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Key black congressman backs Kerry campaign
James Clyburn's support was intensely sought by all the main candidates after his original choice, Dick Gephardt, dropped out of the race. The endorsement is vital for Mr Kerry, who is desperate to prove he is both a viable candidate in the South and can garner black support, which could account for 50% of the electorate.
Old words and new tunes as the campaign enters Dixie
Howard Dean recalled the civil rights era and exhumed the memory of the four little girls killed in a bombing in Birmingham, Alabama. Meanwhile, behind Wesley Clark stood not his campaign manager or his wife but two black women and one Latina as he said goodbye to the north-east.
Illiberal secularism
Her performance and popularity signified a nascent liberalism following the recent end of Sharia law. The rocks that rained down on both her and the crowd courtesy of the Muslim Brotherhood symbolised the precariousness of that liberalism in a country where fundamentalists would soon regain control.
NY mayor shocked by woman's electrocution
Jodi Lane, 30, was taking her dogs on a stroll through Manhattan's East Village last week when they started fighting.
Deep south divided by rape case
As protesters gathered outside Georgia supreme court on Wednesday, holding candles and singing We Shall Overcome, Marcus Dixon's lawyers were arguing to appeal judges that his punishment was unusually harsh.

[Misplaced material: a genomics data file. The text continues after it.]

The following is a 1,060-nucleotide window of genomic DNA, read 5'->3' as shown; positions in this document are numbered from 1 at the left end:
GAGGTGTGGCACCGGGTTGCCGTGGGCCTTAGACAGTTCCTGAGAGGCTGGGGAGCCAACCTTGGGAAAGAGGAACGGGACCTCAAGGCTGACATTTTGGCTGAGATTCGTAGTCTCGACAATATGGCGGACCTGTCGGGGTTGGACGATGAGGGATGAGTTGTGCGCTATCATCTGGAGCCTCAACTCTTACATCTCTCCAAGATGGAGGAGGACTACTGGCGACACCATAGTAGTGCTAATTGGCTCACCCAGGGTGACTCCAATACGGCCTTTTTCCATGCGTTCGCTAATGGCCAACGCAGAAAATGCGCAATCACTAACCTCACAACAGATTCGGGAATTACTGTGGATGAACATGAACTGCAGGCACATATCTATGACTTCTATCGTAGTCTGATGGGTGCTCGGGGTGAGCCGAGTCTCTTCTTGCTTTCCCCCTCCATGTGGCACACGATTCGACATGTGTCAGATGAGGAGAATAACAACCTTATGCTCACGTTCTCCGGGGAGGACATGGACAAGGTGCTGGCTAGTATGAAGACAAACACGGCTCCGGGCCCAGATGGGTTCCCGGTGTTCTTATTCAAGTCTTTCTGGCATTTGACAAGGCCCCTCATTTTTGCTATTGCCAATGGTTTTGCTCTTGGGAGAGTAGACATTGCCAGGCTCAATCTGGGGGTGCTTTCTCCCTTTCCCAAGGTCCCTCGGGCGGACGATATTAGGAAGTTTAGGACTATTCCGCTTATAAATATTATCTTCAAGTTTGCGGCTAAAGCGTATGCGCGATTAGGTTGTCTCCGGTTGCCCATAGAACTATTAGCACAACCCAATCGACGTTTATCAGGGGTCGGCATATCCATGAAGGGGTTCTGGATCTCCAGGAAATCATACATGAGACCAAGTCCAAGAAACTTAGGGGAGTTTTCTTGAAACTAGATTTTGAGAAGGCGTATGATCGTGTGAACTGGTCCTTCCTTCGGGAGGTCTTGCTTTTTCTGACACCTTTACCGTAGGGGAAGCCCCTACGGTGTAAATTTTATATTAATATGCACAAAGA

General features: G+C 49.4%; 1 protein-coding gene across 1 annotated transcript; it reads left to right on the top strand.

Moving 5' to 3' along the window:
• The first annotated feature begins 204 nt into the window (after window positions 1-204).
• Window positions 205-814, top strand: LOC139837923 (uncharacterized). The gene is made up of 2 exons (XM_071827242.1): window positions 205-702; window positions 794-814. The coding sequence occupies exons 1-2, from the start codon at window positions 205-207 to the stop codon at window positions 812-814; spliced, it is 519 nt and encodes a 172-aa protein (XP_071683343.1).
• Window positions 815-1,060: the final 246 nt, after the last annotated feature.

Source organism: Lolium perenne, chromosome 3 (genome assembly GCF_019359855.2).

Haitian president urged to quit to end violence
Leaders of the Democratic Platform, a coalition of political parties, clergy, students and business leaders, who met Caribbean community leaders in the Bahamas yesterday to seek a peaceful resolution, said they had a two-pronged plan to depose him.
Annan considers sending UN mission to Iraq
The UN secretary general, Kofi Annan, emerged from a meeting with US, British and Iraqi officials, promising to consider an appeal for UN experts to visit Iraq to assess how best to achieve the June 30 power transfer.
Oy vey! Brooklyn can't bridge cultural divide
As you approach the borough from Queens over the Kosciuszko Bridge, you are greeted with the sign: "Welcome to Brooklyn: Believe the Hype."
What is at stake in UN talks
The US plan
Record cold in New York
A vicious Arctic wind blew across the north east of the United States last night, killing six people and leaving New York city with its coldest overnight temperatures since records began in 1893.
Ayatollah forces US rethink on Iraq poll
The US president, George Bush, summoned his top official in Iraq, Paul Bremer, for urgent talks on how to salvage the plan to hand over authority to an interim Iraqi government by June 30.
President sets aside $1.5bn to boost marriage
The plan, which may be included in his State of the Union address next week, is to help low-income couples with their interpersonal skills and publicise the value of marriage.
Where minorities are the majority
"I'm gonna lose anyway, man," says Haskins, who takes the plea. "I've got to work, I've got a job. I'm going to lose it all."
Bush critic fights on as treasury investigates use of documents
Mr O'Neill came under fire last week after an authorised book about his time at the White House, The Price of Loyalty, described Mr Bush as a disengaged figure lead by a "praetorian guard" of hardline rightwingers who were committed to invading Iraq from the beginning of his presidency.
Beyond the ballot box